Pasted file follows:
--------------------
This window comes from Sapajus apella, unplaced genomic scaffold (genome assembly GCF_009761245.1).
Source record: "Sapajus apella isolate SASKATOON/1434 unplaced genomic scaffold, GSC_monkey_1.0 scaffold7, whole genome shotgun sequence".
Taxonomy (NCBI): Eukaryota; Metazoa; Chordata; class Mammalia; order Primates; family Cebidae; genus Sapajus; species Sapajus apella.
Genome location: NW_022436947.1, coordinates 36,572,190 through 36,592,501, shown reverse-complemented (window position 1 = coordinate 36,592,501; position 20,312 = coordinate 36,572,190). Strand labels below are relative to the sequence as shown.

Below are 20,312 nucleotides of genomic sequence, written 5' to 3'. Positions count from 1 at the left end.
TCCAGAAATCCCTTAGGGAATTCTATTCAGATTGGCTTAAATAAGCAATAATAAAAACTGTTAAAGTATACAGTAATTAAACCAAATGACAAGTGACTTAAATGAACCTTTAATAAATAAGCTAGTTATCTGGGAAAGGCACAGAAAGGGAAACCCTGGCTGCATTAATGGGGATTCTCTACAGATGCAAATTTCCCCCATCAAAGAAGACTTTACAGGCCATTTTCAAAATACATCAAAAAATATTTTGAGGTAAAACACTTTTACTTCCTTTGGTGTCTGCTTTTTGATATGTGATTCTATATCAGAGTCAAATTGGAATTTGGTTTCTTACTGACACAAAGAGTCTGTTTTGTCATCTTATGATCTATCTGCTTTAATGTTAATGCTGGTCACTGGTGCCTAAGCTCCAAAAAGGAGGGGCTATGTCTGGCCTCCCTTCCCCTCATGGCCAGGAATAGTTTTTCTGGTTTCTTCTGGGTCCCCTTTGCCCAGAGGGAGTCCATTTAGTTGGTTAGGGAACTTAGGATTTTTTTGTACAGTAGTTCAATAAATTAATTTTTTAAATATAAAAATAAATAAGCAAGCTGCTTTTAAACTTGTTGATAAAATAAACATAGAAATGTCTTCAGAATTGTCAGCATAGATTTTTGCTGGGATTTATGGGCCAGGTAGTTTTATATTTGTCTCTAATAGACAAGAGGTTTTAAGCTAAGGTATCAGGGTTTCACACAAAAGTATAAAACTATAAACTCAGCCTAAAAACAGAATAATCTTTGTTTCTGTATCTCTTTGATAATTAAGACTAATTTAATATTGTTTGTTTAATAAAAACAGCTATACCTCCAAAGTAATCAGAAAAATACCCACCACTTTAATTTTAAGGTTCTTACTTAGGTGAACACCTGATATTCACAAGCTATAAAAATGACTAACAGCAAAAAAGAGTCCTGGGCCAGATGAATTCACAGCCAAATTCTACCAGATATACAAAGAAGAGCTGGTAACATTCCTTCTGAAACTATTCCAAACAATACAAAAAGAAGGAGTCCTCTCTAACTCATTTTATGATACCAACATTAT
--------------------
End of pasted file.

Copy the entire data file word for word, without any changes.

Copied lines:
This window comes from Sapajus apella, unplaced genomic scaffold (genome assembly GCF_009761245.1).
Source record: "Sapajus apella isolate SASKATOON/1434 unplaced genomic scaffold, GSC_monkey_1.0 scaffold7, whole genome shotgun sequence".
Taxonomy (NCBI): Eukaryota; Metazoa; Chordata; class Mammalia; order Primates; family Cebidae; genus Sapajus; species Sapajus apella.
Genome location: NW_022436947.1, coordinates 36,572,190 through 36,592,501, shown reverse-complemented (window position 1 = coordinate 36,592,501; position 20,312 = coordinate 36,572,190). Strand labels below are relative to the sequence as shown.

Below are 20,312 nucleotides of genomic sequence, written 5' to 3'. Positions count from 1 at the left end.
TCCAGAAATCCCTTAGGGAATTCTATTCAGATTGGCTTAAATAAGCAATAATAAAAACTGTTAAAGTATACAGTAATTAAACCAAATGACAAGTGACTTAAATGAACCTTTAATAAATAAGCTAGTTATCTGGGAAAGGCACAGAAAGGGAAACCCTGGCTGCATTAATGGGGATTCTCTACAGATGCAAATTTCCCCCATCAAAGAAGACTTTACAGGCCATTTTCAAAATACATCAAAAAATATTTTGAGGTAAAACACTTTTACTTCCTTTGGTGTCTGCTTTTTGATATGTGATTCTATATCAGAGTCAAATTGGAATTTGGTTTCTTACTGACACAAAGAGTCTGTTTTGTCATCTTATGATCTATCTGCTTTAATGTTAATGCTGGTCACTGGTGCCTAAGCTCCAAAAAGGAGGGGCTATGTCTGGCCTCCCTTCCCCTCATGGCCAGGAATAGTTTTTCTGGTTTCTTCTGGGTCCCCTTTGCCCAGAGGGAGTCCATTTAGTTGGTTAGGGAACTTAGGATTTTTTTGTACAGTAGTTCAATAAATTAATTTTTTAAATATAAAAATAAATAAGCAAGCTGCTTTTAAACTTGTTGATAAAATAAACATAGAAATGTCTTCAGAATTGTCAGCATAGATTTTTGCTGGGATTTATGGGCCAGGTAGTTTTATATTTGTCTCTAATAGACAAGAGGTTTTAAGCTAAGGTATCAGGGTTTCACACAAAAGTATAAAACTATAAACTCAGCCTAAAAACAGAATAATCTTTGTTTCTGTATCTCTTTGATAATTAAGACTAATTTAATATTGTTTGTTTAATAAAAACAGCTATACCTCCAAAGTAATCAGAAAAATACCCACCACTTTAATTTTAAGGTTCTTACTTAGGTGAACACCTGATATTCACAAGCTATAAAAATGACTAACAGCAAAAAAGAGTCCTGGGCCAGATGAATTCACAGCCAAATTCTACCAGATATACAAAGAAGAGCTGGTAACATTCCTTCTGAAACTATTCCAAACAATACAAAAAGAAGGAGTCCTCTCTAACTCATTTTATGATACCAACATTAT